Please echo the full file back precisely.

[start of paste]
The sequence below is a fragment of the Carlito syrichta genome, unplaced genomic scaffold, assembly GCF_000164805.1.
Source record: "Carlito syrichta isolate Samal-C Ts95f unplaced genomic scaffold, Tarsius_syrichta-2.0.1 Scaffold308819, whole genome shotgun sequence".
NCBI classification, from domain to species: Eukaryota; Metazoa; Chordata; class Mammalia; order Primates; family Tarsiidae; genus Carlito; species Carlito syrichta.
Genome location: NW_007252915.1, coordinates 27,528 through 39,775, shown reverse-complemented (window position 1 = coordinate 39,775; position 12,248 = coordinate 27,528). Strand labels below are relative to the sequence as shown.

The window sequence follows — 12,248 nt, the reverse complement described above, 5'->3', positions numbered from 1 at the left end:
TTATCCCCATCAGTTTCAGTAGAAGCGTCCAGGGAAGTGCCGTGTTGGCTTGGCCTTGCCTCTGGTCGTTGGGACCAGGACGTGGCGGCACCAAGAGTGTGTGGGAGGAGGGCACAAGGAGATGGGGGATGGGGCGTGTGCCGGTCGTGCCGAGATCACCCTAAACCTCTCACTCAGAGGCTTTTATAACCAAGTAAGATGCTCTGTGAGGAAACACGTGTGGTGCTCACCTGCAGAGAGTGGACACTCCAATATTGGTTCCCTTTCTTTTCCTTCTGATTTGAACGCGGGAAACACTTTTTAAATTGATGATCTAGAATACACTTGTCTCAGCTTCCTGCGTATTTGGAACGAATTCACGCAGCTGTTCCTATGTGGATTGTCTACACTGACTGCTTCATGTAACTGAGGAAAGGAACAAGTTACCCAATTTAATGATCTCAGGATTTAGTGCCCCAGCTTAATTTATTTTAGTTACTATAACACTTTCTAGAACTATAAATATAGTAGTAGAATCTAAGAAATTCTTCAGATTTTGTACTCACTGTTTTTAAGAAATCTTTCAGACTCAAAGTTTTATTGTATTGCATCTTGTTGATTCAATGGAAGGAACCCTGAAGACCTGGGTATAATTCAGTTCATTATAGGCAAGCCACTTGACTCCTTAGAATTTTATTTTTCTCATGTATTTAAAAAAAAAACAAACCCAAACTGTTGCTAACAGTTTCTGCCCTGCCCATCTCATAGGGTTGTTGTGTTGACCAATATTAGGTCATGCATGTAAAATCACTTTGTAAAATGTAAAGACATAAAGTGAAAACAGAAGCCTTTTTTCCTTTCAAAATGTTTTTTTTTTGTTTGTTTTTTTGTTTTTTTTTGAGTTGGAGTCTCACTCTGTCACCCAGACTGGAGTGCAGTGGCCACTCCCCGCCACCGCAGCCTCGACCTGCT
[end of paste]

The sequence below is a fragment of the Carlito syrichta genome, unplaced genomic scaffold, assembly GCF_000164805.1.
Source record: "Carlito syrichta isolate Samal-C Ts95f unplaced genomic scaffold, Tarsius_syrichta-2.0.1 Scaffold308819, whole genome shotgun sequence".
NCBI classification, from domain to species: Eukaryota; Metazoa; Chordata; class Mammalia; order Primates; family Tarsiidae; genus Carlito; species Carlito syrichta.
Genome location: NW_007252915.1, coordinates 27,528 through 39,775, shown reverse-complemented (window position 1 = coordinate 39,775; position 12,248 = coordinate 27,528). Strand labels below are relative to the sequence as shown.

The window sequence follows — 12,248 nt, the reverse complement described above, 5'->3', positions numbered from 1 at the left end:
TTATCCCCATCAGTTTCAGTAGAAGCGTCCAGGGAAGTGCCGTGTTGGCTTGGCCTTGCCTCTGGTCGTTGGGACCAGGACGTGGCGGCACCAAGAGTGTGTGGGAGGAGGGCACAAGGAGATGGGGGATGGGGCGTGTGCCGGTCGTGCCGAGATCACCCTAAACCTCTCACTCAGAGGCTTTTATAACCAAGTAAGATGCTCTGTGAGGAAACACGTGTGGTGCTCACCTGCAGAGAGTGGACACTCCAATATTGGTTCCCTTTCTTTTCCTTCTGATTTGAACGCGGGAAACACTTTTTAAATTGATGATCTAGAATACACTTGTCTCAGCTTCCTGCGTATTTGGAACGAATTCACGCAGCTGTTCCTATGTGGATTGTCTACACTGACTGCTTCATGTAACTGAGGAAAGGAACAAGTTACCCAATTTAATGATCTCAGGATTTAGTGCCCCAGCTTAATTTATTTTAGTTACTATAACACTTTCTAGAACTATAAATATAGTAGTAGAATCTAAGAAATTCTTCAGATTTTGTACTCACTGTTTTTAAGAAATCTTTCAGACTCAAAGTTTTATTGTATTGCATCTTGTTGATTCAATGGAAGGAACCCTGAAGACCTGGGTATAATTCAGTTCATTATAGGCAAGCCACTTGACTCCTTAGAATTTTATTTTTCTCATGTATTTAAAAAAAAAACAAACCCAAACTGTTGCTAACAGTTTCTGCCCTGCCCATCTCATAGGGTTGTTGTGTTGACCAATATTAGGTCATGCATGTAAAATCACTTTGTAAAATGTAAAGACATAAAGTGAAAACAGAAGCCTTTTTTCCTTTCAAAATGTTTTTTTTTTGTTTGTTTTTTTGTTTTTTTTTGAGTTGGAGTCTCACTCTGTCACCCAGACTGGAGTGCAGTGGCCACTCCCCGCCACCGCAGCCTCGACCTGCT